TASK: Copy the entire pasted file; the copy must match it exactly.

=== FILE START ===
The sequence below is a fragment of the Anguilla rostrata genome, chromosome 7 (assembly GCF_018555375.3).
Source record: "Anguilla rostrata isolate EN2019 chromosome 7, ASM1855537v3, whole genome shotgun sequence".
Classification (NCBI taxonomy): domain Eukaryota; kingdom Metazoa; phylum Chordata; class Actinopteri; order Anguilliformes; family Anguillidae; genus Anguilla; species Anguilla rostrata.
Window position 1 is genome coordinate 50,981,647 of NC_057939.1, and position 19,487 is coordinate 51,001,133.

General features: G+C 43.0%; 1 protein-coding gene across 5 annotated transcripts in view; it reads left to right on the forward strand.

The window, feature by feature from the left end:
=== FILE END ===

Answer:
The sequence below is a fragment of the Anguilla rostrata genome, chromosome 7 (assembly GCF_018555375.3).
Source record: "Anguilla rostrata isolate EN2019 chromosome 7, ASM1855537v3, whole genome shotgun sequence".
Classification (NCBI taxonomy): domain Eukaryota; kingdom Metazoa; phylum Chordata; class Actinopteri; order Anguilliformes; family Anguillidae; genus Anguilla; species Anguilla rostrata.
Window position 1 is genome coordinate 50,981,647 of NC_057939.1, and position 19,487 is coordinate 51,001,133.

General features: G+C 43.0%; 1 protein-coding gene across 5 annotated transcripts in view; it reads left to right on the forward strand.

The window, feature by feature from the left end: